Book x1 (The Illustrated Man by Ray Bradbury)
By the time the flywire door crashed into its frame, Charlie was already on the street—and I had already followed her.
‘Why are you running?’ Charlies orange hair tumbled behind her, and I followed it—past closed garage doors and roller bins and adults looking up at the storm clouds from their backyards. The cold air stung the back of my throat as I breathed in, my voice shaky on the way out. ‘Why are we running?’
There was no sky outside, just clouds with their bellies orange and pink in the setting sun, and slack powerlines crisscrossed above the alley. It smelt of grass clippings and wet dirt, and as we ran against the wind, we passed kids playing either side of the lane.
‘Y’know,’ she said, ‘Chicago’s got more alleys than anywhere else in the world…two-thousand miles of alleys, all stretched out.’
She turned to me and asked, ‘You think that much alley could get you to the moon?’
‘No,’ I said. ‘Not enough pavement.’
There was thunder, and lightning stretching across the sky: when I saw the hum of light, dull and far away, I counted—one, two, three…ten, eleven, twelve. The sky growled. Charlie was running faster than me now, and with more purpose, her backpack jolting around as she did.
It was getting darker, the clouds blocking out the sunset and outweighing the brightness. The stars would be out soon, fragments of constellations hidden behind the storm.
‘What’s in the bag?’ I asked. A fat drop of rain fell on my neck.
‘Supplies,’ she said, breathless.
‘What kind of supplies?’
It was my job to ask questions. Charlie had the ability to sit and think about one thing for a long, long time, something I didn’t and would never have the ability to do—she would lie on her bed with headphones around her neck and make plans for things she never went through with. And though she thought plans through so thoroughly, she usually kept them to herself.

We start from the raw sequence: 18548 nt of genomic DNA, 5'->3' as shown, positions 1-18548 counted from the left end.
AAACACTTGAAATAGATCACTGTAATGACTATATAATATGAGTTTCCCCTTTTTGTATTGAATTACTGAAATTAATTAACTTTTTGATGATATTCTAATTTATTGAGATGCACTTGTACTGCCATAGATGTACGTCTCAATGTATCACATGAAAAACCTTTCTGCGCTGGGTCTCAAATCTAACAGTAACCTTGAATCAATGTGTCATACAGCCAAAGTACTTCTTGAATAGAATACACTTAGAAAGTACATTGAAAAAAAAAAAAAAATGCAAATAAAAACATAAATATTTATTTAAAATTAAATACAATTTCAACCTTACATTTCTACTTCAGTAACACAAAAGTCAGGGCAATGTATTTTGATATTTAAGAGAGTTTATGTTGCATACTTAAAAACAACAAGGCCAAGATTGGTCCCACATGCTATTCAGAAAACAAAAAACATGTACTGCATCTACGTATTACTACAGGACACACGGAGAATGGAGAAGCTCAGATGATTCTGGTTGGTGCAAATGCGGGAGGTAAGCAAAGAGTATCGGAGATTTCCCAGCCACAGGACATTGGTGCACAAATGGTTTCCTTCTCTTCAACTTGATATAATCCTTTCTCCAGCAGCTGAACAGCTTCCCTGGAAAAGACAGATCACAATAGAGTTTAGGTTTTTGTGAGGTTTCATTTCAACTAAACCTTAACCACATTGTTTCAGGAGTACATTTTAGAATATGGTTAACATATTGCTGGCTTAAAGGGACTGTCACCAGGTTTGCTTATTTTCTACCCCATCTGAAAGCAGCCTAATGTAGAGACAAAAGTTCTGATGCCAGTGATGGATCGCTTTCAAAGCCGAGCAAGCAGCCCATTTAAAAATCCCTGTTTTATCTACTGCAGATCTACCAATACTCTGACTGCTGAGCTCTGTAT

‘Supplies,’ she said. ‘A map, a torch, reading material.’
The drops were falling faster now, the rain audible in the distance. We reached the end of the alley, and the small bus stop planted there beside the road, all alone in the suburban cul-de-sac with a streetlight shining down on it. We ran under it for cover.
‘We’ve made it to the Sun Dome Lieutenant,’ Charlie said.
I sat on the cold bench to catch my breath, the air fogging around me while Charlie dug through her bag—she was relentless—and fumbling around a little before pulling out a worn paperback and handing it to me. My hands were wet, but she didn’t seem to mind.
I flicked through the pages of the book, the paper already starting to bloat from all the moisture in the air. Charlie watched me and asked, ‘Ever feel like this rain is going to kill you some day?’
‘Not really,’ I said. The rain pattered on the plastic roof above us and on the cement behind us, and even though we were impervious, I shivered.
‘So,’ I said, cautious. ‘Are we running from the rain?’
Charlie’s hair was tangled, orange and knotted and framing her flushed face. She nodded.
Wallet x1 (Money, ID two strips of gum)
The clouds were starting to fold in on themselves, darkening as they drifted south with the wind, as the 151 bus pulled up beside the stop. Elena took one look at the bus number and said ‘Uptown?’ like it was a surprise, and I said ‘Uptown’ back to her, like it wasn’t.
Elena wouldn’t stop looking at me. She did that, stared without realising what she was doing—and she had that face on, the one that always precedes a question, an ‘Are you sure?’ or a ‘Why aren’t you listening to me?’ It was the same look she gave me when I showed up at her window at night or dipped into her mum’s crappy wine collection.
You’d think I would’ve gotten used to it.